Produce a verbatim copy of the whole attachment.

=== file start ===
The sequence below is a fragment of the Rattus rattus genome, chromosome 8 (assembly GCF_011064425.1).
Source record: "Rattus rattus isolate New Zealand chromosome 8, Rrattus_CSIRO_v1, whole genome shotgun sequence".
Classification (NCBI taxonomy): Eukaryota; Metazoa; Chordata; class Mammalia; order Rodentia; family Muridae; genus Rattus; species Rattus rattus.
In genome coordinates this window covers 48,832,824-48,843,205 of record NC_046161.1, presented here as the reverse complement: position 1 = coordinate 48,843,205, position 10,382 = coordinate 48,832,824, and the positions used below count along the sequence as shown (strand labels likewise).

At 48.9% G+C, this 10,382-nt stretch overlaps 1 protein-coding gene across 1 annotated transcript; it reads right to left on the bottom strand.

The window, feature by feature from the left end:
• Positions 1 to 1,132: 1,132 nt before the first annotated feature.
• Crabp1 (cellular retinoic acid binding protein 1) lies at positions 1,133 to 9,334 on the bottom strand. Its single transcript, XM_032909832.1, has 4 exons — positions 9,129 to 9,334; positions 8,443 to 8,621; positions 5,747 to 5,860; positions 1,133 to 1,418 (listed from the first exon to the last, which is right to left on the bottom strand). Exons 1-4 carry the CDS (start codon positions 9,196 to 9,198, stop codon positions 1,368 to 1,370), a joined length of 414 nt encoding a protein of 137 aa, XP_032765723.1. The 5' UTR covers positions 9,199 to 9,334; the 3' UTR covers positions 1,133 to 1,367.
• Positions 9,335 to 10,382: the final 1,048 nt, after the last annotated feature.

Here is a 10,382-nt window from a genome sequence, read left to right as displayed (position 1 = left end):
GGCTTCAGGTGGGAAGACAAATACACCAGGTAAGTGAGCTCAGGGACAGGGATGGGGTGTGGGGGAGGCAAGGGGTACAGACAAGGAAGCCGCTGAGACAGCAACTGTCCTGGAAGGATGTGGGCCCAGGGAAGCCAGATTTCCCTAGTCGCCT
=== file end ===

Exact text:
The sequence below is a fragment of the Rattus rattus genome, chromosome 8 (assembly GCF_011064425.1).
Source record: "Rattus rattus isolate New Zealand chromosome 8, Rrattus_CSIRO_v1, whole genome shotgun sequence".
Classification (NCBI taxonomy): Eukaryota; Metazoa; Chordata; class Mammalia; order Rodentia; family Muridae; genus Rattus; species Rattus rattus.
In genome coordinates this window covers 48,832,824-48,843,205 of record NC_046161.1, presented here as the reverse complement: position 1 = coordinate 48,843,205, position 10,382 = coordinate 48,832,824, and the positions used below count along the sequence as shown (strand labels likewise).

At 48.9% G+C, this 10,382-nt stretch overlaps 1 protein-coding gene across 1 annotated transcript; it reads right to left on the bottom strand.

The window, feature by feature from the left end:
• Positions 1 to 1,132: 1,132 nt before the first annotated feature.
• Crabp1 (cellular retinoic acid binding protein 1) lies at positions 1,133 to 9,334 on the bottom strand. Its single transcript, XM_032909832.1, has 4 exons — positions 9,129 to 9,334; positions 8,443 to 8,621; positions 5,747 to 5,860; positions 1,133 to 1,418 (listed from the first exon to the last, which is right to left on the bottom strand). Exons 1-4 carry the CDS (start codon positions 9,196 to 9,198, stop codon positions 1,368 to 1,370), a joined length of 414 nt encoding a protein of 137 aa, XP_032765723.1. The 5' UTR covers positions 9,199 to 9,334; the 3' UTR covers positions 1,133 to 1,367.
• Positions 9,335 to 10,382: the final 1,048 nt, after the last annotated feature.

Here is a 10,382-nt window from a genome sequence, read left to right as displayed (position 1 = left end):
GGCTTCAGGTGGGAAGACAAATACACCAGGTAAGTGAGCTCAGGGACAGGGATGGGGTGTGGGGGAGGCAAGGGGTACAGACAAGGAAGCCGCTGAGACAGCAACTGTCCTGGAAGGATGTGGGCCCAGGGAAGCCAGATTTCCCTAGTCGCCT